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With a robust software system in place, scale and efficiencies can be quickly realized. At Halfords for example, we have been growing our mobile service vans to fit tyres and car parts over the last three years. We developed our own software to manage this process and ensure the expansion to mobile operations was successful and profitable. Very quickly, we were able to increase productivity by 20% on top of our initial projections.
Removing Caveats by Combining the Physical With the Digital
Back in the physical store, manual spreadsheets and creaking retail platforms for ePOS, stock management, and appointment bookings, just cannot provide the level of consistent service and support required by both employees and customers in today’s ultra-competitive retail environment.
Retailers must augment colleague expertise through digital means to ensure a more consistent and customer-centric shopping experience. Tablets and mobile devices should be on the shop floor to allow employees to quickly answer customer queries, check stock levels, and even execute a purchase.
Even when employees are carrying out services on a customer’s equipment, they can use tablets to photograph or film work done and deliver this straight to the customer to ensure the highest possible standards of quality and safety.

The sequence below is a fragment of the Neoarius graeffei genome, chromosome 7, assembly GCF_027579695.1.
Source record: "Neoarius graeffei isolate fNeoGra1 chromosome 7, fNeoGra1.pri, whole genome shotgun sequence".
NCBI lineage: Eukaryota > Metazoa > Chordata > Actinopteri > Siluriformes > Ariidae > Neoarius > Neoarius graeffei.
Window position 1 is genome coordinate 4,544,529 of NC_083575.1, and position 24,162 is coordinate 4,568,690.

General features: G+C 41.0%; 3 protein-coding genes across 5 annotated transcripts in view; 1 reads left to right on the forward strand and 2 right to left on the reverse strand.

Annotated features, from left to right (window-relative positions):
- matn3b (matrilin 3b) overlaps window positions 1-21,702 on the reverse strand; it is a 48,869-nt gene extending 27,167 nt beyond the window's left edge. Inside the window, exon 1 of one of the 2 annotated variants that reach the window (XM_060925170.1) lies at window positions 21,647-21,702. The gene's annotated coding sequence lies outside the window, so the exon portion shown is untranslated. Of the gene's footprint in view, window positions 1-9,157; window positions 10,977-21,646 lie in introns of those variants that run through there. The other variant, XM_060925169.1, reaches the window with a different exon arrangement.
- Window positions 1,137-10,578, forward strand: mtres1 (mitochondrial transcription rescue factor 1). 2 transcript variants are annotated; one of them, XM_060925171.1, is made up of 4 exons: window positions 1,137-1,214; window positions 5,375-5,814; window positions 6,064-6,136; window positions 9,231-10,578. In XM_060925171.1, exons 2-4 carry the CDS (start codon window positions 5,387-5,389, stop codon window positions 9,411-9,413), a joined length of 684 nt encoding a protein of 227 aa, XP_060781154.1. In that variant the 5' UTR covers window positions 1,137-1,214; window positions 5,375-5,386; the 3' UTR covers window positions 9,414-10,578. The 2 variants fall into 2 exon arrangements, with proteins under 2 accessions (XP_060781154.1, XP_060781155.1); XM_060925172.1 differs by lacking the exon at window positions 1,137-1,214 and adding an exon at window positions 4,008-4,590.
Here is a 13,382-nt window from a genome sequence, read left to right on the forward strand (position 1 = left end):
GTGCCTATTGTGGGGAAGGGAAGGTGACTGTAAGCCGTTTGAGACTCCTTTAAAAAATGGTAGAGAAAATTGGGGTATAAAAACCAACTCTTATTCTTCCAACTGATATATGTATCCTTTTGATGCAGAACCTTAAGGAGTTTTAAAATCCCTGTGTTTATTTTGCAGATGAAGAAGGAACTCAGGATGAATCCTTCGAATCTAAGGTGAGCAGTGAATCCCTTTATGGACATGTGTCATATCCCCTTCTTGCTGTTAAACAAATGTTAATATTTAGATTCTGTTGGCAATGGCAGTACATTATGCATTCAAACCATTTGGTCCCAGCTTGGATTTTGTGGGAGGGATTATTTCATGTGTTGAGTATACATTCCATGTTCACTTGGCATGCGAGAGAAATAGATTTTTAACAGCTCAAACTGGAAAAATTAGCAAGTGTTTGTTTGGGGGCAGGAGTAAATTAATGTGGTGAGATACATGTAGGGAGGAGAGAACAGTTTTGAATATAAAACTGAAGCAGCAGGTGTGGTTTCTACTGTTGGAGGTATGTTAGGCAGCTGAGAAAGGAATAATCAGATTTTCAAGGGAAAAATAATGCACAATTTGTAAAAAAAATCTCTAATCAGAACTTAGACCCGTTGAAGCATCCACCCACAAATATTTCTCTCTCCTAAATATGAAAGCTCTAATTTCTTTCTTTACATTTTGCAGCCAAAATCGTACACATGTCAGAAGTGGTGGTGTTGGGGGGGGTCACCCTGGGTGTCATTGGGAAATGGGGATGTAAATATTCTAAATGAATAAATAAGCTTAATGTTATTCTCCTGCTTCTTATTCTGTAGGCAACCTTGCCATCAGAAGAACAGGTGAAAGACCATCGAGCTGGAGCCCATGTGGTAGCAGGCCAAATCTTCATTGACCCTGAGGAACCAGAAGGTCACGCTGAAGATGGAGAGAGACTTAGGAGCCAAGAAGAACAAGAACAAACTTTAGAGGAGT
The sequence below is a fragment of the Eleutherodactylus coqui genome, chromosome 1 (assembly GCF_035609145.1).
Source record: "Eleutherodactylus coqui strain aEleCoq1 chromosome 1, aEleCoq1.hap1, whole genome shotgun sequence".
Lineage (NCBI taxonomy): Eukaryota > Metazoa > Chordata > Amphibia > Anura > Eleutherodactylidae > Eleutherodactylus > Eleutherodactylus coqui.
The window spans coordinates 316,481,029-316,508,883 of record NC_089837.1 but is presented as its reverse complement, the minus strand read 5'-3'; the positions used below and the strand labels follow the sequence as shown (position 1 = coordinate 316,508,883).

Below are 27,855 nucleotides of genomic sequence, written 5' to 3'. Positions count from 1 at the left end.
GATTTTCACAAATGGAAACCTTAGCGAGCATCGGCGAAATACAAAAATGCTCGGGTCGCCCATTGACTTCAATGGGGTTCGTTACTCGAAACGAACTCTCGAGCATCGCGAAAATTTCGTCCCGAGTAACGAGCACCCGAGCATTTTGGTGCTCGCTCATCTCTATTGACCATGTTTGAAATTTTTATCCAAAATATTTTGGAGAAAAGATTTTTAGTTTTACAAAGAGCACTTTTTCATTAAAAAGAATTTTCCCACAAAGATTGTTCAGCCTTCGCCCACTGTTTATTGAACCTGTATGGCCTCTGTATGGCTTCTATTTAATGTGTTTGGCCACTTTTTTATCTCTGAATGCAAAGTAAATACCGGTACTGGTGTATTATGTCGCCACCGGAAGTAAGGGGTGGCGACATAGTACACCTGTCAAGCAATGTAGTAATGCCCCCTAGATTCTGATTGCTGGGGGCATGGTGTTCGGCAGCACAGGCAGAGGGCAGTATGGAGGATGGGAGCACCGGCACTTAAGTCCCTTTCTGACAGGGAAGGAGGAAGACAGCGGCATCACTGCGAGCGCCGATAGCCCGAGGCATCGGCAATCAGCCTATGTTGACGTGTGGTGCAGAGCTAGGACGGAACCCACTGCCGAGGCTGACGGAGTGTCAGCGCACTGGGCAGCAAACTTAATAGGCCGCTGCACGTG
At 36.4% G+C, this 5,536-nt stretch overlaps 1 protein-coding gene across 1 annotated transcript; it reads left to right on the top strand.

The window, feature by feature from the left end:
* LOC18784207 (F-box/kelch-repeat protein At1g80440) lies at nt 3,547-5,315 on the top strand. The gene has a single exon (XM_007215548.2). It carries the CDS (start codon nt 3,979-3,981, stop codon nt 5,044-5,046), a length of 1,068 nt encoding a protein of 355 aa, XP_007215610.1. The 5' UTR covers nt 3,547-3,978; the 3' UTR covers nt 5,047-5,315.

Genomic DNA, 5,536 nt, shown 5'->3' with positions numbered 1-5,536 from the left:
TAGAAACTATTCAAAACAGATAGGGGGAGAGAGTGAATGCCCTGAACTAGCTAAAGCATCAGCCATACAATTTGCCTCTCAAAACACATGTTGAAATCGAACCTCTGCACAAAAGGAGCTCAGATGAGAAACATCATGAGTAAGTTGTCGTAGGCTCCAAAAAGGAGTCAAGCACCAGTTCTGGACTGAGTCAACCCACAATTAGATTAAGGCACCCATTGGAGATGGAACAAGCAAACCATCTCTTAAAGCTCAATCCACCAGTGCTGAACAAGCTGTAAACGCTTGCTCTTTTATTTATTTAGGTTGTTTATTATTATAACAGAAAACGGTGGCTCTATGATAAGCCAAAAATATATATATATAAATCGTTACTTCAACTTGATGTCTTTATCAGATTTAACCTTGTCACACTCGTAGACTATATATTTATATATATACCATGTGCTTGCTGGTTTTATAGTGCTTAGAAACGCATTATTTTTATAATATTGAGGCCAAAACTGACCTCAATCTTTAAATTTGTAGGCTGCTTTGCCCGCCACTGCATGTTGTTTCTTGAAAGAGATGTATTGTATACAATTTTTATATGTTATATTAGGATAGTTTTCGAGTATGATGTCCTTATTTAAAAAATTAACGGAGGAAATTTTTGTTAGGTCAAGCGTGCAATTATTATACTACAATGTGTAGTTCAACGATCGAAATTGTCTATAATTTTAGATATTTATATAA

This assisted selling makes sure employees across the retail business, regardless of their location or skill level, have access to the information they need to ensure a customer-centric interaction.
Allowing Your Customers to Access Services Through Tech and Not Sitting in Traffic
A recent PwC report underlines the vital role technology will play in driving a more customer-centric retail future as consumer expectations continue to rise. The report found that speed, convenience, knowledgeable help, and friendly service are prioritized by consumers. These qualities were highlighted by nearly 80% of all survey respondents as being the most important elements to ensure a positive customer experience.
The report states: “Those who get it right prioritize technologies that foster or provide these benefits over adopting technology for the sake of being cutting edge.”
It continues: “Customers expect technology to always work (and are unlikely to take note of new technology unless it malfunctions or interrupts the seamless, friendly experience). They want the design of websites and mobile apps to be elegant and user-friendly; they want automation to ease experience. But these advances are not meaningful if speed, convenience and the right information at the right time are lacking.”
Expanding Specialist Retails Scope and Significance
Experienced specialists already have the highly transferable skills of product knowledge and industry excellence that they can utilize to thrive in the online age. By embracing technology, they will then be able to interact more and offer a better experience to customers — both new and old — beyond their storefronts.
Now is the time for businesses to embrace customer centricity and add this to their portfolio of great products and services that they offer.
— Andy Randall, Group COO at Halfords